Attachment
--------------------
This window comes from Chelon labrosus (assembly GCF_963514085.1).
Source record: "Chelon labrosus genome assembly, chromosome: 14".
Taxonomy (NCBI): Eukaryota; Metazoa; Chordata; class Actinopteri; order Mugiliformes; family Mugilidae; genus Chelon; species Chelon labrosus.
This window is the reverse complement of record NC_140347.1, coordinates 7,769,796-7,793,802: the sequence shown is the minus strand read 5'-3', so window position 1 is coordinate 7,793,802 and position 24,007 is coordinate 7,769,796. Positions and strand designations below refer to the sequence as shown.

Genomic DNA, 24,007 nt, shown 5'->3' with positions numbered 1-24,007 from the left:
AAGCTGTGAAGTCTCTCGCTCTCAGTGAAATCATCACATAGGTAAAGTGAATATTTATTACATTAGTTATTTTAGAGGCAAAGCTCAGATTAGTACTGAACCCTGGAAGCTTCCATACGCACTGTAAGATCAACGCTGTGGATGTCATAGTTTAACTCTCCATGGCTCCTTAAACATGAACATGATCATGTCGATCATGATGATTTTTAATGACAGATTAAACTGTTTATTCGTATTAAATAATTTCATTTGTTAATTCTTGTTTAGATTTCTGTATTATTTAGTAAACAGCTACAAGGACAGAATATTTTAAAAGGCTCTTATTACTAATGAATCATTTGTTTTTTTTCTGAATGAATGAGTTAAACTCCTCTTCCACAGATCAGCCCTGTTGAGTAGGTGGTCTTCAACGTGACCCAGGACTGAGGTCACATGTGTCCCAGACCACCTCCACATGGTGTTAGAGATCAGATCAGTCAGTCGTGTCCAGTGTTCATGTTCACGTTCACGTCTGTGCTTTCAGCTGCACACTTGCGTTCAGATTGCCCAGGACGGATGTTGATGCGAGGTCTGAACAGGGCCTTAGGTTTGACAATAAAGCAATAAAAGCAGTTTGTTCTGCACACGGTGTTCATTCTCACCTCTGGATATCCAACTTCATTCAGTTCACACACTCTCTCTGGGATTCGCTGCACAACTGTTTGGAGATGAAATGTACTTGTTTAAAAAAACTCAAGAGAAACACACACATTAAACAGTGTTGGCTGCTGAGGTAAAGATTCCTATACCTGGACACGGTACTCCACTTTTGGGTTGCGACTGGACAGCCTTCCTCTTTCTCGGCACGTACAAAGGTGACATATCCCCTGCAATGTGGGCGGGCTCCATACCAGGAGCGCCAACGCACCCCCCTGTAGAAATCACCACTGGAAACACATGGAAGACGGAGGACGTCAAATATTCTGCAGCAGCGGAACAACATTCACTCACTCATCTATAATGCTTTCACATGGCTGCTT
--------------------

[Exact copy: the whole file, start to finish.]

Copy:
This window comes from Chelon labrosus (assembly GCF_963514085.1).
Source record: "Chelon labrosus genome assembly, chromosome: 14".
Taxonomy (NCBI): Eukaryota; Metazoa; Chordata; class Actinopteri; order Mugiliformes; family Mugilidae; genus Chelon; species Chelon labrosus.
This window is the reverse complement of record NC_140347.1, coordinates 7,769,796-7,793,802: the sequence shown is the minus strand read 5'-3', so window position 1 is coordinate 7,793,802 and position 24,007 is coordinate 7,769,796. Positions and strand designations below refer to the sequence as shown.

Genomic DNA, 24,007 nt, shown 5'->3' with positions numbered 1-24,007 from the left:
AAGCTGTGAAGTCTCTCGCTCTCAGTGAAATCATCACATAGGTAAAGTGAATATTTATTACATTAGTTATTTTAGAGGCAAAGCTCAGATTAGTACTGAACCCTGGAAGCTTCCATACGCACTGTAAGATCAACGCTGTGGATGTCATAGTTTAACTCTCCATGGCTCCTTAAACATGAACATGATCATGTCGATCATGATGATTTTTAATGACAGATTAAACTGTTTATTCGTATTAAATAATTTCATTTGTTAATTCTTGTTTAGATTTCTGTATTATTTAGTAAACAGCTACAAGGACAGAATATTTTAAAAGGCTCTTATTACTAATGAATCATTTGTTTTTTTTCTGAATGAATGAGTTAAACTCCTCTTCCACAGATCAGCCCTGTTGAGTAGGTGGTCTTCAACGTGACCCAGGACTGAGGTCACATGTGTCCCAGACCACCTCCACATGGTGTTAGAGATCAGATCAGTCAGTCGTGTCCAGTGTTCATGTTCACGTTCACGTCTGTGCTTTCAGCTGCACACTTGCGTTCAGATTGCCCAGGACGGATGTTGATGCGAGGTCTGAACAGGGCCTTAGGTTTGACAATAAAGCAATAAAAGCAGTTTGTTCTGCACACGGTGTTCATTCTCACCTCTGGATATCCAACTTCATTCAGTTCACACACTCTCTCTGGGATTCGCTGCACAACTGTTTGGAGATGAAATGTACTTGTTTAAAAAAACTCAAGAGAAACACACACATTAAACAGTGTTGGCTGCTGAGGTAAAGATTCCTATACCTGGACACGGTACTCCACTTTTGGGTTGCGACTGGACAGCCTTCCTCTTTCTCGGCACGTACAAAGGTGACATATCCCCTGCAATGTGGGCGGGCTCCATACCAGGAGCGCCAACGCACCCCCCTGTAGAAATCACCACTGGAAACACATGGAAGACGGAGGACGTCAAATATTCTGCAGCAGCGGAACAACATTCACTCACTCATCTATAATGCTTTCACATGGCTGCTT